This is put simply, stereotyping. It happens when current/potential decisions and/or expectations are based on some past experiences. E.g. All green firms are good investments, Strong past performance is indicative of strong future performance, e.t.c.
Placing too much confidence in one’s abilities (to forecast) often makes the confidence intervals too narrow. This tends to lead to surprises.
c) Anchoring and Adjustment:
This refers to making an orignal forecast and not revising it fully in the light of the newly available information, thereby anchoring on to the original projections. This also tend to lead to surprises which are in the direction of the newly available information. If for example there was new positive info made available but not fully incorporated, it will lead to a positive surprise and vice versa.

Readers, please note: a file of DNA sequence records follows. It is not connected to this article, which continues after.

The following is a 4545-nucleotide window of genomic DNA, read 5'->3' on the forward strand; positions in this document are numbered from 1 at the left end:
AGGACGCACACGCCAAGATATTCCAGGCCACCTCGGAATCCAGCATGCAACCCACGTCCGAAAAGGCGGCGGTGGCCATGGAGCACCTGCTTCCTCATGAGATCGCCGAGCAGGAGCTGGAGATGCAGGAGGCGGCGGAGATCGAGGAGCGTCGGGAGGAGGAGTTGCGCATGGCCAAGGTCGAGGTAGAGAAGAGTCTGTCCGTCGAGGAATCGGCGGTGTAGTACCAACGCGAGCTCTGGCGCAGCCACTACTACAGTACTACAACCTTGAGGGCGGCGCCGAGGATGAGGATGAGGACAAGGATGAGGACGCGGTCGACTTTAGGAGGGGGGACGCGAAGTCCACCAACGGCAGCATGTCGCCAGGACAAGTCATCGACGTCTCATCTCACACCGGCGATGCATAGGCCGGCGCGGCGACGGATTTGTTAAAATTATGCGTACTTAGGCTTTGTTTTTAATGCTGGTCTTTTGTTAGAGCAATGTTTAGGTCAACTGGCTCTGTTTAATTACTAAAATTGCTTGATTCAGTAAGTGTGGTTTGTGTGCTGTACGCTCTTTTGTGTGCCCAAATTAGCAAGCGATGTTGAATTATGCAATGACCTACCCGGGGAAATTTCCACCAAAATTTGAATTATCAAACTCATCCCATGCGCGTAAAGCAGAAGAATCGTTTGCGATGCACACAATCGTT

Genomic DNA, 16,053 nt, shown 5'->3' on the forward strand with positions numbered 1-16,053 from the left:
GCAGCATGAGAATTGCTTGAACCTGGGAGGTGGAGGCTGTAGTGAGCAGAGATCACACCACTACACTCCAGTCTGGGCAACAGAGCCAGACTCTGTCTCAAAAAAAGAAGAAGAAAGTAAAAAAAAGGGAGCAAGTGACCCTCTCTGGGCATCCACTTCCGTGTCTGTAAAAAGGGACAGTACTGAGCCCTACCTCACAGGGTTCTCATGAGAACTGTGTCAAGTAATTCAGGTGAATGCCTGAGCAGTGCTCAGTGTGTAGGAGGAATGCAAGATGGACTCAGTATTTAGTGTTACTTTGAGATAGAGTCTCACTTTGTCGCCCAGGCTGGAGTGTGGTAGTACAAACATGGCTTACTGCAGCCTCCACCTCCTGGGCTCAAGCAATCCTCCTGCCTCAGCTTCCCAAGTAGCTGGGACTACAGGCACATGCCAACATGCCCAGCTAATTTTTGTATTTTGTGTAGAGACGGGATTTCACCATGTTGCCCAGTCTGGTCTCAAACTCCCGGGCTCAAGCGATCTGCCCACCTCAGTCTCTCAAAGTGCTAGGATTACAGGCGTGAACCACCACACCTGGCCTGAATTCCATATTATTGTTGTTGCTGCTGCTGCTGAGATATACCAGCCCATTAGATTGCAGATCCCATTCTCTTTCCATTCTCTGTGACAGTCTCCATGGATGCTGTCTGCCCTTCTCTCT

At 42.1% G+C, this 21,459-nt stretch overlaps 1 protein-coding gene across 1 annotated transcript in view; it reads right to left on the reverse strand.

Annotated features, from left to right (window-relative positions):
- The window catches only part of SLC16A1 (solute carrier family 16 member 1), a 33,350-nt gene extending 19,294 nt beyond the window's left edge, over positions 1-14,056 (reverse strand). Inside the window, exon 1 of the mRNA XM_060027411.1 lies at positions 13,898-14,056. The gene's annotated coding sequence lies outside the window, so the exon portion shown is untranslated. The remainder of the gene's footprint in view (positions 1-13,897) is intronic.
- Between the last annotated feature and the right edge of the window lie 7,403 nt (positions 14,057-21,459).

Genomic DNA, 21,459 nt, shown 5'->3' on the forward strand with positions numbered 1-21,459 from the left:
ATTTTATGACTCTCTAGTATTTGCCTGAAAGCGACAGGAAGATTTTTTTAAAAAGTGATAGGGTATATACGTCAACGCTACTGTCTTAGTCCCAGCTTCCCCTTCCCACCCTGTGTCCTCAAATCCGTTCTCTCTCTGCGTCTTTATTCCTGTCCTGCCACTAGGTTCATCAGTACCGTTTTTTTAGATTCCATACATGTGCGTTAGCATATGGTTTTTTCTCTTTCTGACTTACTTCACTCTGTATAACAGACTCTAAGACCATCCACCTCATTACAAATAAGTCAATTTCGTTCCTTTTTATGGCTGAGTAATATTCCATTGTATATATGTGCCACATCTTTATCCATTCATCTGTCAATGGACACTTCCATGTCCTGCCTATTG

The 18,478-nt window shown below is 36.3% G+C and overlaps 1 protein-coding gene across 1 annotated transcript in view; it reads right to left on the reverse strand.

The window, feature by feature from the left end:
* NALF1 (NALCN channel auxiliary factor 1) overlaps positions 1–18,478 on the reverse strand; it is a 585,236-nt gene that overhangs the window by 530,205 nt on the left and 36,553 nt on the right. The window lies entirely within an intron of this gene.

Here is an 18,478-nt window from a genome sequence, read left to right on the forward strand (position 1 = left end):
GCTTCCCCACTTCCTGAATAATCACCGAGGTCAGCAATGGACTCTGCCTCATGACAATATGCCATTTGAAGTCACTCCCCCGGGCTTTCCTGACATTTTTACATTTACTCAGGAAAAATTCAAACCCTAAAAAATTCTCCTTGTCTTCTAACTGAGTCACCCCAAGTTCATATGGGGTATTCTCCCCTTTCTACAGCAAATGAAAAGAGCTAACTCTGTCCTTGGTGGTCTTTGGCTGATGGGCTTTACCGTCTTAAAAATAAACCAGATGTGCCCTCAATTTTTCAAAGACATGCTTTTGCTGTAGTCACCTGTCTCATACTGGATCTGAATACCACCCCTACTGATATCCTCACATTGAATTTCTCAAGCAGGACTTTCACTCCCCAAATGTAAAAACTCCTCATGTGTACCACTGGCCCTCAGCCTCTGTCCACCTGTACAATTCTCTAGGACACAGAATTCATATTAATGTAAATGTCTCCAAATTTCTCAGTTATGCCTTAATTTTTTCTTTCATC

d) Aversion to Ambiguity:
It can be explained as “fear of the unknown”. Investors (and even people in general) prefer to have some sort of assurance. They feel comfortable having something to “rely” on even if it is the forecasts and projections which though are not certain gives a sense of lesser ambiguity. When faced with uncertainty, investors tend to stay away. This can result in market inefficiency as we will discover later.